Security personnel are expecting more violence tomorrow (Wednesday), when Kashmiri Muslims mark “Kashmir Martyrs’ Day,” the anniversary of July 13, 1931, when dozens of Muslims were killed in a confrontation with British security forces.

Although there have been continuing clashes between Kashmiris and Indian security forces, so far there has not been the explosion that some people have feared this summer, and many people are hoping that things will remain steady until winter comes and brings respite from the violence for another season.

Indian security forces have come under harsh criticism for failing to control the violence in the past year, and also for using pellet guns that blinded hundreds of people. In February of this year, the police tried a new policy – meeting the parents of potential militants in the hope of gaining their cooperation in convincing these young people that violence is not the right path. At that time, an estimated 80 youths were believed to have joined militant outfits.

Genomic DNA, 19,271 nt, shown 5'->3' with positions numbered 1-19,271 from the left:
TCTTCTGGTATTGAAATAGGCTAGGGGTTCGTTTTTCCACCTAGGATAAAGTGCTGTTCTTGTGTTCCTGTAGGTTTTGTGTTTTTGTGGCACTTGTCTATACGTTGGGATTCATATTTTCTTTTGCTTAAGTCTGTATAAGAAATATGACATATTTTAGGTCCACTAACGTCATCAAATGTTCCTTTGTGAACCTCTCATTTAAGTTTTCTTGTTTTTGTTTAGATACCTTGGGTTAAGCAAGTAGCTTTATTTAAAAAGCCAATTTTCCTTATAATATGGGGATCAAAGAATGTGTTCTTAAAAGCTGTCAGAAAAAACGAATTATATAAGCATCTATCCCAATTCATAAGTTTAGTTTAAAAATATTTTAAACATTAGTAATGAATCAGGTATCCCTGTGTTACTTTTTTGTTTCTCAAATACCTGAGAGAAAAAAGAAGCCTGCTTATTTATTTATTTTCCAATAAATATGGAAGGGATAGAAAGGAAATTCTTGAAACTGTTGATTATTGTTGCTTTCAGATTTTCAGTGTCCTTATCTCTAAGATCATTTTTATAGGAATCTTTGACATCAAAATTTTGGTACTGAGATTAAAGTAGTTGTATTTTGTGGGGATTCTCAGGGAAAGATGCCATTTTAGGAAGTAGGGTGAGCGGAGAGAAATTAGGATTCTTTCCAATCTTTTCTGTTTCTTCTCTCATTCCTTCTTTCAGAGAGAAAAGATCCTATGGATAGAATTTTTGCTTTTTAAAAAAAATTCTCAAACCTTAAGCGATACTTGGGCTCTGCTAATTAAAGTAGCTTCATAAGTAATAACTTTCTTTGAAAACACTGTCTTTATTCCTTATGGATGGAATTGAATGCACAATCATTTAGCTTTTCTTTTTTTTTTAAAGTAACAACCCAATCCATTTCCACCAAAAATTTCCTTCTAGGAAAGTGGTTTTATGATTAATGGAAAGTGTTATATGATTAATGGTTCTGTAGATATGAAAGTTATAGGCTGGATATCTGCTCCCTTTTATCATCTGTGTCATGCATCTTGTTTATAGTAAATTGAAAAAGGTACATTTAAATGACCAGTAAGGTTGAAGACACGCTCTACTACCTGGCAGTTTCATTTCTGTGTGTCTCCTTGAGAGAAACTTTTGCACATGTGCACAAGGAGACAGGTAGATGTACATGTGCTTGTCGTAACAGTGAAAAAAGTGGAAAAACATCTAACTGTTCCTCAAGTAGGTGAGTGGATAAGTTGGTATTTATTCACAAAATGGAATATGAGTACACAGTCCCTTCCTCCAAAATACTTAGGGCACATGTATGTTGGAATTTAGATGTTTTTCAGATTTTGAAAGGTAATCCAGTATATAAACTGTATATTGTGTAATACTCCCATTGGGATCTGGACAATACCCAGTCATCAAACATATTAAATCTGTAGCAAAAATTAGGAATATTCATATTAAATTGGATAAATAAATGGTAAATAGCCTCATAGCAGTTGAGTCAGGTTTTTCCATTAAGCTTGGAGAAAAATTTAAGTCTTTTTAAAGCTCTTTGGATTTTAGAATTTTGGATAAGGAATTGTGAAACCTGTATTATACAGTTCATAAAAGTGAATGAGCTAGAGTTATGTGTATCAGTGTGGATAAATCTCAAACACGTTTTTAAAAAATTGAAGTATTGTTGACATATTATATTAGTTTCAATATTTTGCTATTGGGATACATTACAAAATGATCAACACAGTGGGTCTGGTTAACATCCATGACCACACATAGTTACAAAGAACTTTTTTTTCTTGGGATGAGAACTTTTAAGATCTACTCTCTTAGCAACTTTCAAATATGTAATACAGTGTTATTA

The plan was announced by Kashmir’s Director General of Police (DGP) Shesh Paul Vaid, who said:

We won’t like to harm our own children. We are reaching out to the parents and requesting them to convince their children for shunning the path of violence. In few cases, we have achieved success also. We want that our children should fight in debates, competitive exams and not with guns.

I have made appeals through my district Superintendents of Police and conveyed that all missing cases need to be verified on ground and corrective steps to be taken. Our first attempt is always humanitarian so that we can bring misguided children back. We have given an assurance that a lenient view will be taken in case the youths surrender voluntarily.